Lower heat/power replacement for Celeron D Prescott?

Hi. I have a home server in a closet that's built on an Asus Vintage PE-1 barebones. I put a Celeron D Prescott 2.66 MHz CPU, a gig of RAM, and four hard drives in it and it preforms well enough for my print, file, music, and light web serving needs. It sits in a closet with a couple of water heaters and that closet gets pretty hot and it seems like the majority of the heat is coming from the computer.
I know the Prescott cores are known to run hot, so with the prices of that era of CPU being pretty low these days I'd like to see if I can get a cheap replacement that would significantly reduce the amount of head generated and hopefully the amount of power consumed too. While looking at CPUs it wasn't clear which ones would work in this system, and which would actually produce less heat and/or use less power.

Is there a "no-brainer" solution to this? I know I could just beef up the cooling, run fresh air to the closet and stuff like that but I'd rather reduce heat and power consumption than engineer ways to work around it. Any suggestions welcomed!

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More about lower heat power replacement celeron prescott
  1. for starters you could take the sides off of the case. That will help with airflow problems if you have any. I doubt any Core2's will work in that system. It has the proper socket but that still doesn't mean it will work. I reckon ya just leave it how it is or find a better spot for it than next to objects that produce heat. Let it out of the closet ;)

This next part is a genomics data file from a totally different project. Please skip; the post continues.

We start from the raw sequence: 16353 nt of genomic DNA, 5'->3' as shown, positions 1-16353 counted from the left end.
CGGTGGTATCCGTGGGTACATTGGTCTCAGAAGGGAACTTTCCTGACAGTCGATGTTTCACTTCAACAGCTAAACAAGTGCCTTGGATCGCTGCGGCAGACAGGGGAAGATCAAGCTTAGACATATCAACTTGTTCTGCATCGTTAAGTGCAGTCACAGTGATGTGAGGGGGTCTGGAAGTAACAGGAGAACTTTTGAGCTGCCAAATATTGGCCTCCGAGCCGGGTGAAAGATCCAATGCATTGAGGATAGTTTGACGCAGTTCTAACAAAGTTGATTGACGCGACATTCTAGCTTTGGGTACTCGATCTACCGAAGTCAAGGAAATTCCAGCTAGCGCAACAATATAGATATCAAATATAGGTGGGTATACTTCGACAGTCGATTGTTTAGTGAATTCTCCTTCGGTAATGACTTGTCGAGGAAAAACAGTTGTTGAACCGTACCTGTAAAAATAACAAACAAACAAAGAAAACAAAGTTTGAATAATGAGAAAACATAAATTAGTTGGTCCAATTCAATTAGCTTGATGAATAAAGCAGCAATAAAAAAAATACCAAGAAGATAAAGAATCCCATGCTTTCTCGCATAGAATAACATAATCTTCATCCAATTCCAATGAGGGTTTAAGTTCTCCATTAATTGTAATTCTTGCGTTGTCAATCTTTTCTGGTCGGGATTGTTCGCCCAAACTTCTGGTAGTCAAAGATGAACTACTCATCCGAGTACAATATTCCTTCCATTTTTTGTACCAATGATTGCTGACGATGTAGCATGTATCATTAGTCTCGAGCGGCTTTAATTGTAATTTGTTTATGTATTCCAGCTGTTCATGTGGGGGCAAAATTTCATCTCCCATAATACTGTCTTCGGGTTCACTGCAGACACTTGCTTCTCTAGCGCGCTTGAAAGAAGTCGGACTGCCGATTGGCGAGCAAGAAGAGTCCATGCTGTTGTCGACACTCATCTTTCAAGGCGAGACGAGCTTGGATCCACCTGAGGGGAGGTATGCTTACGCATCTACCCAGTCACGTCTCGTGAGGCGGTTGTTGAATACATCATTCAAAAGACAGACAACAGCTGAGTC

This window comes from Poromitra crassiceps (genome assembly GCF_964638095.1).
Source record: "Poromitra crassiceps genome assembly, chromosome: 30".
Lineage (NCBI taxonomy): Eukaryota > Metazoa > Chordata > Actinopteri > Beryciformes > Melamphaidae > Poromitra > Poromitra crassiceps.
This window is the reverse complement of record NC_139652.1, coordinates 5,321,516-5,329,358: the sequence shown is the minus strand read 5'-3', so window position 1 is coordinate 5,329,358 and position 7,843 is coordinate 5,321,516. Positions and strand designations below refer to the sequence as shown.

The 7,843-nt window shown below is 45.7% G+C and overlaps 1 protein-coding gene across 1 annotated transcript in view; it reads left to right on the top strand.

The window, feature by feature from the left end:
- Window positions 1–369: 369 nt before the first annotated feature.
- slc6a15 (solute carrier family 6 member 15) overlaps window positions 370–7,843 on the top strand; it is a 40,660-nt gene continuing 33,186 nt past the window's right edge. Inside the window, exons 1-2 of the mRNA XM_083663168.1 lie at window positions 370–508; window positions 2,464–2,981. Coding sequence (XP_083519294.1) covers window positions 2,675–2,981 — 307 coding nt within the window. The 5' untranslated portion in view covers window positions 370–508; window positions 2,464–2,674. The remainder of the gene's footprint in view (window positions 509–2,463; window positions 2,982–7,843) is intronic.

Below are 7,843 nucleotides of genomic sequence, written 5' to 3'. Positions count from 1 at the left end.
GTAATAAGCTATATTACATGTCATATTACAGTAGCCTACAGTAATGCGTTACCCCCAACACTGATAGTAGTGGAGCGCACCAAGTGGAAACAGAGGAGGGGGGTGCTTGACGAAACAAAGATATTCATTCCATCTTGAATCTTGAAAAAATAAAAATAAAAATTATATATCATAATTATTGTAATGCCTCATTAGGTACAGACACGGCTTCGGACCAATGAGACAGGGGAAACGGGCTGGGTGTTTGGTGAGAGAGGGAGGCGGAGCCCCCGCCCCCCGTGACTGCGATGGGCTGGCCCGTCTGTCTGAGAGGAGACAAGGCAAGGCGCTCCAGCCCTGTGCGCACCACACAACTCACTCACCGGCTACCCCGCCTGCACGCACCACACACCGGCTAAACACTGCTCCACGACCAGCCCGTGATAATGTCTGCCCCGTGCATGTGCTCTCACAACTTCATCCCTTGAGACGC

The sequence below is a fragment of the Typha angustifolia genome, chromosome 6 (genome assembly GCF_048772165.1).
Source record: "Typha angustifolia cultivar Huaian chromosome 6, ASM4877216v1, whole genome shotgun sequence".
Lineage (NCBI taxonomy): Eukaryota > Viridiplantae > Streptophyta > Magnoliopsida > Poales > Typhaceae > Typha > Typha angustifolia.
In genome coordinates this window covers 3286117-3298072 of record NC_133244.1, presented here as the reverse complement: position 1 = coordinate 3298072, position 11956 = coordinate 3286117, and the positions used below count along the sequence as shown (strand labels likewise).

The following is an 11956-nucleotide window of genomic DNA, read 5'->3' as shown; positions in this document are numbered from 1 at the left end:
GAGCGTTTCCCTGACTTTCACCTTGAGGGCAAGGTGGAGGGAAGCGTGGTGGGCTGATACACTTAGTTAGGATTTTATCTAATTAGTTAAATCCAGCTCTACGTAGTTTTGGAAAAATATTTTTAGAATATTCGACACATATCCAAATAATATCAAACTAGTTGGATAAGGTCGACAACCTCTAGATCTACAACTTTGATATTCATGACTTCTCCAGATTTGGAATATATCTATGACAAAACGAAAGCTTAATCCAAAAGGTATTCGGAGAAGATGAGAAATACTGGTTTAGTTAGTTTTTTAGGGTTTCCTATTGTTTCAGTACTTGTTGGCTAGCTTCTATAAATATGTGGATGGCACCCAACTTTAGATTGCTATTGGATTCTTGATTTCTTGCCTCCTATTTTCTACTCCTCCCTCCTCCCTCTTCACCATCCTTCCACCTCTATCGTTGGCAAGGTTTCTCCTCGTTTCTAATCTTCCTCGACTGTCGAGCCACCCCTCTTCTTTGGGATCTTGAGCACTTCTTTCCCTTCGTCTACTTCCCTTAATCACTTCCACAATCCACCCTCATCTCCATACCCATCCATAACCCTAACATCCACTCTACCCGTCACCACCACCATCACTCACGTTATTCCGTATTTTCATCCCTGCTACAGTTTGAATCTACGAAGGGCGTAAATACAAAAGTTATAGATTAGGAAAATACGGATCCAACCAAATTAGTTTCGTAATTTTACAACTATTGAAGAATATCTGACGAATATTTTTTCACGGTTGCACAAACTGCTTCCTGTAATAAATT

2. Quote:
    Socket 775 and socket AM2 cpus are pretty cheap now but they wont fit in your system.
    Im assuming your system is socket 478. They all run hot and a replacement socket 478 cpu would run just as hot or hotter.

    Wow. This is about as wrong as it gets. Unfortunately this is a socket 775 mobo, meaning he's stuck with prescott, perhaps cedar mill will work. IF it was a socket 478, he could have easily used a Northwood P4, which run very, very cool (temps idle in the 20s, maxes in the 30s). My passively cooled 2.4C idles at 18-20C, and loads at 26-28C.

    For being here as long as you have, you're still a huge newb.
  3. Thanks for the info.

    I think I may just take a better cooling approach for the room. I have access to the outside from there, but don't want to bring it in during the winter. It gets really cold here and that would be a waste of energy. I have some ideas involving ducts, ac cooling fans, and a cooling thermostat. I'll try to set it up to vent to the outside in the summer, and see if I can switch it to vent to the inside to make use of the extra heat in the winter.

    When I finally need a new mobo/cpu I'll choose more carefully to get a more efficent one.
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